The stranger took the matzah bread in hand, lifted His eyes toward heaven, and made the blessing. At every meal on every day that they had been with Him, they had heard Him chant the same words with the same intonations. Before the word “Amen” could even leave their lips, their eyes were opened, and they recognized Him.
Some commentaries suggest that the devil blinded them to the Master’s identity. On the contrary, Luke says, “Their eyes were prevented from recognizing Him” (Luke 24:16). From a Jewish reading of the text, this means, “God prevented their eyes from recognizing Him.”
The prophets say that the Messiah will initiate an era of world peace during which “the wolf will dwell with the lamb” and the nations will hammer their swords into plowshares. “Nation will not lift up sword against nation, and...
Yeshua taught his disciples that those who hunger and thirst now are especially blessed because they will enjoy being satisfied in the Messianic Era. Does this refer to the poor and needy who literally hunger from lack of food and thirst from lack of clean water? Or does it refer to a spiritual hunger and thirst?
Up until the mystical discourse on the road to Emmaus, Yeshua’s disciples continually failed to understand the Master’s predictions about His suffering and rising, “For as yet they did not understand the Scripture, that He must rise again from the dead” (John 20:9).
Yeshua warned His disciples that not every place would receive their message. He told them not to waste time arguing or trying to persuade people. Instead, He told them to leave that place, and He said, "As you go out from there, shake the dust off the soles of your feet for a testimony against them" (Mark 6:11).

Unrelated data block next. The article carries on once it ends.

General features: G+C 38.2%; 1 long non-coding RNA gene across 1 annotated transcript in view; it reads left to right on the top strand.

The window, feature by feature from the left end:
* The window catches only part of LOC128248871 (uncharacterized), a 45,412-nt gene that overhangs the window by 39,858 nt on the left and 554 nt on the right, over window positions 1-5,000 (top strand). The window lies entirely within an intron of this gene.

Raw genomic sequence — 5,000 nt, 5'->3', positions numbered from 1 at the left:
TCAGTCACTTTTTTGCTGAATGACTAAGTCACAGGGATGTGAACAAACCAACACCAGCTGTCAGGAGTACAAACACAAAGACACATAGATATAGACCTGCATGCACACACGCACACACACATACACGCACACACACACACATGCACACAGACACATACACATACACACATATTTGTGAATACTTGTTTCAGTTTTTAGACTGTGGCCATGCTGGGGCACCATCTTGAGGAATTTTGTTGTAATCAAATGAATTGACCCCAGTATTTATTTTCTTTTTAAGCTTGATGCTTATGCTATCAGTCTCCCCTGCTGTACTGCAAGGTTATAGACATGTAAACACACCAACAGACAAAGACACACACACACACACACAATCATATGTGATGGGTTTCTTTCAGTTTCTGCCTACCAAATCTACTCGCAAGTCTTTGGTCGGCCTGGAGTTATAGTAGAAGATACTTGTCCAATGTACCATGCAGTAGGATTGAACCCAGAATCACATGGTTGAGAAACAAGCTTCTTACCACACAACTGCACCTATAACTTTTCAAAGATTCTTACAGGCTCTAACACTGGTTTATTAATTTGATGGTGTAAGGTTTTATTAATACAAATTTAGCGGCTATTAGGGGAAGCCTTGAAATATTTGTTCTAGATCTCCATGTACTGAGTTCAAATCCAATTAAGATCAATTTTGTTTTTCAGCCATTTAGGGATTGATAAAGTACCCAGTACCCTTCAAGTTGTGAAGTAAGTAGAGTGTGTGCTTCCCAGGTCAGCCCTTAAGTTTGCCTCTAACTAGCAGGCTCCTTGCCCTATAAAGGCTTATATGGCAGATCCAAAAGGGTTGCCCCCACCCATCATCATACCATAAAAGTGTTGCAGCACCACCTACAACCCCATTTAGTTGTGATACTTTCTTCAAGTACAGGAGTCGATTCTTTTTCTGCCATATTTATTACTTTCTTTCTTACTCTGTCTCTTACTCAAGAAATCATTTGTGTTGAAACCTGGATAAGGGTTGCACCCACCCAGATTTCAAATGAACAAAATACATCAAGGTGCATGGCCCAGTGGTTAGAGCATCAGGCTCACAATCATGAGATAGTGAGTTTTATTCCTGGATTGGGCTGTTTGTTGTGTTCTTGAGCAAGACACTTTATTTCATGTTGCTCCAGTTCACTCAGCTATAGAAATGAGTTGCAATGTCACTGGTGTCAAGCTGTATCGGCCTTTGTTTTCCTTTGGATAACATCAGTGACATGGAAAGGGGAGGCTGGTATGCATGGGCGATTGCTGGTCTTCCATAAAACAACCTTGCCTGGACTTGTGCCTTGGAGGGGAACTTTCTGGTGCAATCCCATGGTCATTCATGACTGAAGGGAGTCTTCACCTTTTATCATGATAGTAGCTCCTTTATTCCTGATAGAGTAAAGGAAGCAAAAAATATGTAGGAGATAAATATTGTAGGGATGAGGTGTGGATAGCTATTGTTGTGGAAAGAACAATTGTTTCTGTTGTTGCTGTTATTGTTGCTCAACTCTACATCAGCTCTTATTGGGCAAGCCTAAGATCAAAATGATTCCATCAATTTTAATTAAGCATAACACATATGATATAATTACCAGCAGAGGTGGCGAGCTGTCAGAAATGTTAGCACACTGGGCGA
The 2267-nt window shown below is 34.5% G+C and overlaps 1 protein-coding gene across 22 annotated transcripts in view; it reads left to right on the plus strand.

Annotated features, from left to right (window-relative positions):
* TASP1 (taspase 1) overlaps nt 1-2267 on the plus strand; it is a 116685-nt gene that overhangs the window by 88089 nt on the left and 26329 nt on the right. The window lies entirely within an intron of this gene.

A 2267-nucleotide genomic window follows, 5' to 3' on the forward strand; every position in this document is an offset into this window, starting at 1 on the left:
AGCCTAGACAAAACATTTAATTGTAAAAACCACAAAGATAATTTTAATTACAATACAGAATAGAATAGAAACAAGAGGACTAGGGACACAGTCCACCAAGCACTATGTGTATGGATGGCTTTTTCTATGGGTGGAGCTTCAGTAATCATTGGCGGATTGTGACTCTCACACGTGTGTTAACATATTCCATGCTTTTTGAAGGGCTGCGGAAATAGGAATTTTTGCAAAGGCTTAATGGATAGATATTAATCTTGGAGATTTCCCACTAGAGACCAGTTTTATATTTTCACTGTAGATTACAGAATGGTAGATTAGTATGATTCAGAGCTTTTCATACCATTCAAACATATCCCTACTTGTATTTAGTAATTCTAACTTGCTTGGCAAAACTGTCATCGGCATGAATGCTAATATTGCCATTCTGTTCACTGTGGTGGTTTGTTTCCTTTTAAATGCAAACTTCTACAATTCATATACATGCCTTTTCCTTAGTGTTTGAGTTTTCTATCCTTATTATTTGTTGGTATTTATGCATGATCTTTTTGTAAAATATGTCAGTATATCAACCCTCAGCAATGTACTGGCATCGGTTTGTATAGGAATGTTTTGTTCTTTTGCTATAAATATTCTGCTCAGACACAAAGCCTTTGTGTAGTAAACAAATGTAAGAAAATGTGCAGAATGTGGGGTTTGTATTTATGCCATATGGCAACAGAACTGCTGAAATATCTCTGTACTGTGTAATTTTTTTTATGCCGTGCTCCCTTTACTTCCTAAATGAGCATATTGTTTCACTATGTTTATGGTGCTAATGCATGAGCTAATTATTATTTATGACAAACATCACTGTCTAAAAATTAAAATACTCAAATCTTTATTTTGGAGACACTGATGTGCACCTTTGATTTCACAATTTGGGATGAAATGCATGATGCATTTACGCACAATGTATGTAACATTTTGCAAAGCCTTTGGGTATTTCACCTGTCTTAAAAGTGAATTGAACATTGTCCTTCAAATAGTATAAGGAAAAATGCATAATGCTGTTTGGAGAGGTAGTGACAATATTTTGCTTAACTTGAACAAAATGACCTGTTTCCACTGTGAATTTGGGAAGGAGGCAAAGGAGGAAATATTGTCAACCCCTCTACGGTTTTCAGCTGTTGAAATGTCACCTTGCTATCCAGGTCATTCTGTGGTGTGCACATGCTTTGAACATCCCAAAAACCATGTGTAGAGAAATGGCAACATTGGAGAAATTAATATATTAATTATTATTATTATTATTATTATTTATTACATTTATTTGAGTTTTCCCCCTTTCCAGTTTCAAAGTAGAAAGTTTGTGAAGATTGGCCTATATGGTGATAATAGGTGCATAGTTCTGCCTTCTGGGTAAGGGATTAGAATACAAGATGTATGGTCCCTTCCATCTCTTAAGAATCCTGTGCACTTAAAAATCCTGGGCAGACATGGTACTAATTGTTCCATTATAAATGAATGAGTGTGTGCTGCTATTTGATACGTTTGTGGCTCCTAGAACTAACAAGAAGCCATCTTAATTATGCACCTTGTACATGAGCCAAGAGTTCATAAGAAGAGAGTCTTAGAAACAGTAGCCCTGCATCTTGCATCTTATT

When Yeshua told us to take the lower seat, was He simply offering etiquette tips, or was He hinting at something deeper? Take a look at the seating arrangement in the kingdom. Our Master watched the disciples of His host and the other guests jostling for position of honor at the Sabbath table.
What did He mean when He said that He will deny us before the angels of God? “Before the angels of God” is a theological circumlocution that simply means “before God.” In this context, the “angels of God” constitute the heavenly court over which the LORD presides. The throne of judgment is in view.
In the story of the ten lepers, the gratitude of the Samaritan is supposed to deliver a shock and illustrate just how inappropriate ingratitude is for Jewish people. If a Samaritan knows enough to express appropriate gratitude to God for a miraculous healing, how much more so should the Jewish people do the same?
Yeshua’s instructions probably surprised and disappointed the ten lepers. The problem was that the lepers had not yet been healed. A glance at their own flesh confirmed that the leprosy still clung to them. Showing themselves to the priests while their bodies still bore the affliction could serve no purpose.